March this year signals the first anniversary of the announcement of the COVID-19 pandemic in Israel. March every year heralds a series of events that mark International Women’s Day. More than ever before, the two are closely intertwined.
The most notable feature of the last 12 months — not only in Israel but throughout the world — is the complete blurring of the lines between the personal and the political. If, for many, especially women, the personal has always been political, now the political has become intensely personal as well. It is almost impossible to grasp the ongoing effects of the coronavirus without looking at their differential gender impact. At the same time, serious examination of these personal repercussions cannot but reverberate onto the broader political scene. This metamorphosis changes the balance between individuals and the parameters of power, laying the foundation for fundamentally revised — inclusive and equitable — notions of democracy and the social order.
Who provides care?
Three major (but by no means exhaustive) aspects of the year of the coronavirus accentuate the increasingly ingrained connection between gender and societal dynamics. The way these have played out in Israel highlights key explanations for the vastly divergent results in the country as opposed to in other parts of the globe.
The first main characteristic of the COVID-19 pandemic is that it focuses attention on dependence on the provision of care. The treatment of the health crisis, from the outset, has relied heavily on women’s work (all figures, unless otherwise indicated, are drawn from four quarterly reports prepared by Hadass Ben-Eliyahu, Yael Hasson and Hagar Tsameret, “Behind the Numbers: The Implications of the Corona Virus for Women and Men in Israel,” The Van Leer Jerusalem Institute and the Adva Center).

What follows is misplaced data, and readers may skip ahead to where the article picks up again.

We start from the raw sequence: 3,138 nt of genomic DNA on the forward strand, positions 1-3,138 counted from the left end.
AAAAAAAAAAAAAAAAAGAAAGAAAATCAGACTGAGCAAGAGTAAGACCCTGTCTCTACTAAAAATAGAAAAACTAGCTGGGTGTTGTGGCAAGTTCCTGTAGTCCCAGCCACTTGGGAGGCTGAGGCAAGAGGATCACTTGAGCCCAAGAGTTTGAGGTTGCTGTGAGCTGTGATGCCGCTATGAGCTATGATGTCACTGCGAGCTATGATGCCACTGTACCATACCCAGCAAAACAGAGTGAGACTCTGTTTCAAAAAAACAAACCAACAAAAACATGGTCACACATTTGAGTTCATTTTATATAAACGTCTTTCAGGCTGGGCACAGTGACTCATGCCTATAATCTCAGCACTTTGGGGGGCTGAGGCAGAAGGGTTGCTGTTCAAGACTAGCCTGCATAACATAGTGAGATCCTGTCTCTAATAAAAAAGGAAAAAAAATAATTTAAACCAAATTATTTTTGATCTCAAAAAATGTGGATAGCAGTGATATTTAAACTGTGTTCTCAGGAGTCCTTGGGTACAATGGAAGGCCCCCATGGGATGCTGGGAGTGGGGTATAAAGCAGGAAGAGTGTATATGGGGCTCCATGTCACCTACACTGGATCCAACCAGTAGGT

Women constitute 72 percent of Israeli health professionals; 86% of welfare workers, 90% of paid Israeli care providers, and 80% of foreign caregivers. They also account for the vast majority of early child care professionals and emergency retail service workers (especially in pharmacies and food outlets). They have, by a large margin, been more exposed to health hazards (29% more than men) and remain the key victims of the three rounds of lockdowns (last spring, this past fall, and from December of 2020 until recently). They were the first to be laid off from work, the last to return, and the majority of those who are still looking for work (women seeking unemployment benefits outnumber men by over 20%).
The coronavirus has thus magnified existing gender and social gaps, especially among low-income groups. For example, employment among Arab women has plummeted by over 20% in the past year, even though their average income is barely above the minimum wage. Single parents (95% of whom are women) have suffered more than any other group. Vertical gender income differentials have been compounded by growing horizontal ones via gendered occupational segregation as well.